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Everything might be changing, but everything hasn’t changed

June 21, 2011

It’s easy to get caught up in the momentum of digital media. In the last 5 years, things have been changing fast in the world of marketing – especially when it comes to digital. More people are getting smart phones – little computers in their pockets that are more powerful than the ones on their desktops in 2001. Marketers have been experimenting with digital media executions, since it’s been pretty clear that online banner ads aren’t good at getting people to click.

Still, when it comes to successful ‘new media’ executions, we’ve seen:

These success stories, and the intrigue behind them, made marketers think any brand can and should engage in social/digital media. All that said, it’s never really been clear if any of the above sold more Big Macs or shoes.

But, marketers experimented with digital. However, since doing some of the things listed above are really hard, most marketers have opted for creating tactical strategies to enhance their brand.

They start a Facebook page. A Twitter feed. A YouTube channel and if it was 3-years ago, a blog.

Tellingly, they don’t create a fake documentary, or an ARG or a wonderful interactive campaign based on a very well executed television commercial. They don’t create a social network from scratch, and they aren’t Coke.

Mixing up tactics with strategy.

The very real danger of just starting a blog or a Facebook page, or a Twitter feed is that a tactic isn’t a strategy. A social media strategy is the wrong thing to call something that is tactical. We don’t run around saying we need a broadcast strategy.

We don’t have a broadcast strategy because we have a communications strategy. Or a marketing strategy. A communications strategy has tactical elements that work together to accomplish objectives.

Think about the communication strategy, and take a look at the digital landscape. Yes, digital can and most-likely should be a part of the communication’s strategy. But so-called social media tactics do not have to be part of it. Either does a traditional website.

But what if people are talking about my brand on social media sites?

They most-likely are. Indeed, with 700 million people on Facebook creating content about everything, they are probably talking about your brand. Or the 110 million posts on Twitter are talking about your brand. But that doesn’t mean the brand should have a Facebook page or a Twitter feed.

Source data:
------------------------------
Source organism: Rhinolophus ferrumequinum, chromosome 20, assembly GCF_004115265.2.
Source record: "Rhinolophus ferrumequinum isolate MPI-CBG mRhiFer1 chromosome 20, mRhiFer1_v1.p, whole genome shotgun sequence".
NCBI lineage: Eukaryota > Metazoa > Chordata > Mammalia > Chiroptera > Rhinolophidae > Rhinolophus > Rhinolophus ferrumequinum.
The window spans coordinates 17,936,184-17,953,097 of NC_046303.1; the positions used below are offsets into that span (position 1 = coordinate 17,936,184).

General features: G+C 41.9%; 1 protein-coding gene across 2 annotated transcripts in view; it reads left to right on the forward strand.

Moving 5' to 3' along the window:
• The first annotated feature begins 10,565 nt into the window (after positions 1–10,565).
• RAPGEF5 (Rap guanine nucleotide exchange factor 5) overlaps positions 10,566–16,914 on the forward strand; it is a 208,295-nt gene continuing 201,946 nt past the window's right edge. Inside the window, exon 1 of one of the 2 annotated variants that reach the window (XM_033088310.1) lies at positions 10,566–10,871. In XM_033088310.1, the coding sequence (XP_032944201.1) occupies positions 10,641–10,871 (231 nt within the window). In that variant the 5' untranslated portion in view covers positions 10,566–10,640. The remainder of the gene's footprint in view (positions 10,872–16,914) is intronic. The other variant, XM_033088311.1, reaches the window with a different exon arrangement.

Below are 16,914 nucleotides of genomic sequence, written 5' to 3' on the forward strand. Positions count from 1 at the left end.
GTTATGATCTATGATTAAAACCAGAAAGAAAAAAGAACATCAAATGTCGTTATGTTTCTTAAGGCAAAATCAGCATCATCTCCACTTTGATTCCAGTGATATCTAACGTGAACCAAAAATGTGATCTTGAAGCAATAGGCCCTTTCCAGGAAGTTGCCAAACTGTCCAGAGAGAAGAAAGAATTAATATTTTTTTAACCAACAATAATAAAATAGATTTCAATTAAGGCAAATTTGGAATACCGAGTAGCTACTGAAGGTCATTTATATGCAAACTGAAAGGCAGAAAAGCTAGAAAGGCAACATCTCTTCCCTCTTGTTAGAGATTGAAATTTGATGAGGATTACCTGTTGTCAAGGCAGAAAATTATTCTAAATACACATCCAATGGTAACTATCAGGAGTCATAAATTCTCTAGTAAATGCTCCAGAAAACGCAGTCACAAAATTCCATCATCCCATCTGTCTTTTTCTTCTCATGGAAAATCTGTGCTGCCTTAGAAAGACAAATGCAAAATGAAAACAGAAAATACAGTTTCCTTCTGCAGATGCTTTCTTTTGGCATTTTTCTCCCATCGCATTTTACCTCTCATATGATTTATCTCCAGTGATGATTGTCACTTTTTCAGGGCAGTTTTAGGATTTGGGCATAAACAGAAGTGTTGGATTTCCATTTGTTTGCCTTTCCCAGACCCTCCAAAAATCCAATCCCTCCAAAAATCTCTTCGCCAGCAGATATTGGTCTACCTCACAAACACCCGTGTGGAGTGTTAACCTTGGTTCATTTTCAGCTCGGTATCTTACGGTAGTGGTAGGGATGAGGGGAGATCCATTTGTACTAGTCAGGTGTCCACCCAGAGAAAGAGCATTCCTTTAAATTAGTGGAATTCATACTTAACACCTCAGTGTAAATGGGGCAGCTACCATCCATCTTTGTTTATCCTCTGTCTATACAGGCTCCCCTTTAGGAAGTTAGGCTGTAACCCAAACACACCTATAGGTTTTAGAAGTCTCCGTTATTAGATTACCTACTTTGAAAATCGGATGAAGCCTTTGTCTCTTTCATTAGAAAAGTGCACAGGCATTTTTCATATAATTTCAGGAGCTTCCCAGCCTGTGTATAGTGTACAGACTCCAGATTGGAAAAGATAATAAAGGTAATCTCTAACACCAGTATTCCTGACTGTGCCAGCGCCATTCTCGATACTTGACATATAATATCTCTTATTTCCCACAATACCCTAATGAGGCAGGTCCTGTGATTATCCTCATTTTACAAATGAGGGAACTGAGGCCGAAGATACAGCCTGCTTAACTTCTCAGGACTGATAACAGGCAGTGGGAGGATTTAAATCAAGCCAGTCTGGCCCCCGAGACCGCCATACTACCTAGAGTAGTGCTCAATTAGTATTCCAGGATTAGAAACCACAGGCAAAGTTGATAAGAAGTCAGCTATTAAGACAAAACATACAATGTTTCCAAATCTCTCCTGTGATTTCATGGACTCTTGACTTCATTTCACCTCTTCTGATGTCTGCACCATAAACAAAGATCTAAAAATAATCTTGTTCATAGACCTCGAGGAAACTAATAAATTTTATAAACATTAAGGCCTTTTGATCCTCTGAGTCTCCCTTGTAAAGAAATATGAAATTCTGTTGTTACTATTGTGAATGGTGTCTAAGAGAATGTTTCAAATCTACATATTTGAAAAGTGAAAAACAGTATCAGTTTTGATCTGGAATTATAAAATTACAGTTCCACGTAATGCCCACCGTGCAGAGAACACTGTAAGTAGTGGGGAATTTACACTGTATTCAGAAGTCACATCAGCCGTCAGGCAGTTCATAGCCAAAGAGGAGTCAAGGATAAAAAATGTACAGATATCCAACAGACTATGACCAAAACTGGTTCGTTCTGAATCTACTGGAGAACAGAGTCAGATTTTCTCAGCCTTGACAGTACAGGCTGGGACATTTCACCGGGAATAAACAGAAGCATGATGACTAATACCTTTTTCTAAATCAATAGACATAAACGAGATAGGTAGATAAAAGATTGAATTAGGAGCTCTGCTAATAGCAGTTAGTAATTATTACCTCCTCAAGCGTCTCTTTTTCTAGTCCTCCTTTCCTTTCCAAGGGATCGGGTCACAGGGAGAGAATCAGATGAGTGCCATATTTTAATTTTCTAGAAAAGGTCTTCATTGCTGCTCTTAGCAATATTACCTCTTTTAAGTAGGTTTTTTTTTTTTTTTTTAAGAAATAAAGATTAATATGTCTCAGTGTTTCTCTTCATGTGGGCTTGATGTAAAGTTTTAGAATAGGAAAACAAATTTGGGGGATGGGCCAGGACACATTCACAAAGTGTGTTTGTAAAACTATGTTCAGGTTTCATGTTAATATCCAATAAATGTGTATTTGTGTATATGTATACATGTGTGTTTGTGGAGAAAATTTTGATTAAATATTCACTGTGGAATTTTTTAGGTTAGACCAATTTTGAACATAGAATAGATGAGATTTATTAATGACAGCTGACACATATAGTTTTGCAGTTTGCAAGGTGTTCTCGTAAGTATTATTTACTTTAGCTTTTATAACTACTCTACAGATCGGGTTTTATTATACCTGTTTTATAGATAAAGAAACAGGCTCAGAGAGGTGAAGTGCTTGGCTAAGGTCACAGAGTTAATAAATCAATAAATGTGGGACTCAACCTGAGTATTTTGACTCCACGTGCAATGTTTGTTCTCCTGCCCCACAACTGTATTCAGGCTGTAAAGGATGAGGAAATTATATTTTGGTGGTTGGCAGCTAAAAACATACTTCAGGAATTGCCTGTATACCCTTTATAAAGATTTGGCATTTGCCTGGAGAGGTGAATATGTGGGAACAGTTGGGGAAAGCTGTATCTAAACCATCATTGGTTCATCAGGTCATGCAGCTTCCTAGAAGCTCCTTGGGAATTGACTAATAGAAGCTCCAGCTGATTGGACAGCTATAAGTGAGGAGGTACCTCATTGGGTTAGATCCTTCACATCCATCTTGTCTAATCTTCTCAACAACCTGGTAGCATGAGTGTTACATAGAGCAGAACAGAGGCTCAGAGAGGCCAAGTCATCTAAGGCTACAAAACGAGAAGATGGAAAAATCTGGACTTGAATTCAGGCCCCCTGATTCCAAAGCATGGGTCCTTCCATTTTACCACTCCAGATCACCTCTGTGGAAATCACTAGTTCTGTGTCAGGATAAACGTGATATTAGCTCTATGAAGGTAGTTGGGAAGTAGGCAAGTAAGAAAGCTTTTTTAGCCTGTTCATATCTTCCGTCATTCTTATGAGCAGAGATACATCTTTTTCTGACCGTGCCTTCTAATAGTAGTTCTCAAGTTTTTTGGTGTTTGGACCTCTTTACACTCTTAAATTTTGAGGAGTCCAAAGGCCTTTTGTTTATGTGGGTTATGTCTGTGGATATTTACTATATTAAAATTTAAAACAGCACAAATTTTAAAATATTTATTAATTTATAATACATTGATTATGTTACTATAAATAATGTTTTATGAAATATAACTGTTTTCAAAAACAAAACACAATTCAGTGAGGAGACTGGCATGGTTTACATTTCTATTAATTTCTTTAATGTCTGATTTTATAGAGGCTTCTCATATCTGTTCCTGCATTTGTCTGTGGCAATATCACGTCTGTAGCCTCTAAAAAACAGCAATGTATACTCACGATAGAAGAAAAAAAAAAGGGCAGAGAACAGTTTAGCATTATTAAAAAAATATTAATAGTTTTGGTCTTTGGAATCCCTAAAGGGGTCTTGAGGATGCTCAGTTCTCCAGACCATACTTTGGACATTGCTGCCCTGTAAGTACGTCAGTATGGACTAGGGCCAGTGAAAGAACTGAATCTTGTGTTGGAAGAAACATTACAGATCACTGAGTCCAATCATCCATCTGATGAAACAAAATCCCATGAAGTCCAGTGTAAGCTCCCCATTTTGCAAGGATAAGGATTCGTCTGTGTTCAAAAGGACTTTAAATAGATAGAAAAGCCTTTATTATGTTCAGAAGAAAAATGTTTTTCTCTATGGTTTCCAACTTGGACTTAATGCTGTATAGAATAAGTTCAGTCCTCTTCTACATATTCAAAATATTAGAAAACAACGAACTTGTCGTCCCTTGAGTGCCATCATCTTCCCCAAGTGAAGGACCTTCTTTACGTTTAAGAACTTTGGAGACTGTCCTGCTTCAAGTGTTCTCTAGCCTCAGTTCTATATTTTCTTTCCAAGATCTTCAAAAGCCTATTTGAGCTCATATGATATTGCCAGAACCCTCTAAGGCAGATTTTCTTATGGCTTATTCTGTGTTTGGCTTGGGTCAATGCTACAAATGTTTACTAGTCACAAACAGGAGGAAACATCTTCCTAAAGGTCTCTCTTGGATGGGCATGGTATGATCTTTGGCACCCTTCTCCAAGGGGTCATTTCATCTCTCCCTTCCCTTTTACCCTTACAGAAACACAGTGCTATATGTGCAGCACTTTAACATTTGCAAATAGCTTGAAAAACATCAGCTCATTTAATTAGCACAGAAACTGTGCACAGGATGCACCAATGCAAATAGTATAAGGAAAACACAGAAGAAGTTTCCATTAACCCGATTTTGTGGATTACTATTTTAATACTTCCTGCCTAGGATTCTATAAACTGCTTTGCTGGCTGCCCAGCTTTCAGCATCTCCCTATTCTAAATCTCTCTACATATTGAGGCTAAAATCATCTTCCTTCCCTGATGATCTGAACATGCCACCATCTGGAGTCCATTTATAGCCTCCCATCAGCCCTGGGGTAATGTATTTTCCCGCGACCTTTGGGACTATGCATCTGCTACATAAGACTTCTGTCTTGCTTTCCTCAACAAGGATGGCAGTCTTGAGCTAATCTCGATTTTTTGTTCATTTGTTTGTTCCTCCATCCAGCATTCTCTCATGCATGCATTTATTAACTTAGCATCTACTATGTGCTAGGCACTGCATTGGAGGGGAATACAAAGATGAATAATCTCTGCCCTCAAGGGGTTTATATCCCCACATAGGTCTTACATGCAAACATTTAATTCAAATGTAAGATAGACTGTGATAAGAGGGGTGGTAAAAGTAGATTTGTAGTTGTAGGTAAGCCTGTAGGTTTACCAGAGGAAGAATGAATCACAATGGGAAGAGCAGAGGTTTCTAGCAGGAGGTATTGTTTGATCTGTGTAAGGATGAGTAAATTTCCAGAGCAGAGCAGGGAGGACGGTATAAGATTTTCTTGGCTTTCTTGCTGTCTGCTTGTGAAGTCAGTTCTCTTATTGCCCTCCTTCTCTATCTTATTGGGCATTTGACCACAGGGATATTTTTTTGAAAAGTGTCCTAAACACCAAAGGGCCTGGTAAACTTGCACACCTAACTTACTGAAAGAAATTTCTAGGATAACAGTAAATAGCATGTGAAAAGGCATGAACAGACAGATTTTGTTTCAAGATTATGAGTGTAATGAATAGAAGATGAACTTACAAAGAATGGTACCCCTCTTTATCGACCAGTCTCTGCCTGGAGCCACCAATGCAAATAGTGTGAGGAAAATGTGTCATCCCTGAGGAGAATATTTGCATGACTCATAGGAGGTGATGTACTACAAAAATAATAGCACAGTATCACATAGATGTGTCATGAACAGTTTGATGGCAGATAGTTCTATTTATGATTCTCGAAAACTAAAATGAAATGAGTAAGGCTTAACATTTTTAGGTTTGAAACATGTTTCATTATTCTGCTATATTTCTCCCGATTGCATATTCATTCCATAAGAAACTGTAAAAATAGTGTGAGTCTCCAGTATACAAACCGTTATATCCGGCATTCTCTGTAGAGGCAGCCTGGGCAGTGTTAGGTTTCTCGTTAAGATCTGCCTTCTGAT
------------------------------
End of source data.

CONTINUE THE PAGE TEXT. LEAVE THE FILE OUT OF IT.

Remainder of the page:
It does mean the brand should look and see what people are saying, and factor that into the communications strategy.

This isn’t a thing a brand should do, but again it isn’t a must. Listening is becoming a useful tool for creating marketing plans. Think of the world of social media as a huge focus group of customers talking about the good and bad of a product. Then create a communications plan that fits into what consumers need.

But please remember: there is no such thing as a must-do thing in marketing. That doesn’t mean a brand shouldn’t have a Facebook page – it means that if  brand has a Facebook page, or an ARG, or a fake documentary, or a twitter feed, that tactic fits into an overall communications plan.

All brands must do some form of marketing. And brands should do listening and analytics. These tools can help build an effective communications strategy.

But there isn’t a must-use tactic in marketing. Period. No one would ever say a brand must have a billboard. So why do people say a brand must have a website? Or a Facebook page?

Brands don’t.

What do you think? How does your website fit into your communication’s plan? Has someone said your brand must have a Facebook page?

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2 Comments leave one →
  1. Nigel permalink
    June 28, 2011 9:37 am

    I totally agree with you, Matt, far too many people are mixing up tactics and strategy. It seems to me that speed of change, media hype and an inferiority complex are leading us all to scramble to do stuff without stopping to think whether it makes sense for our brand or not.

  2. June 28, 2011 11:32 am

    Thanks Nigel,

    Thanks for your comment. Chasing the shiny new tactic has been alive and well for years.


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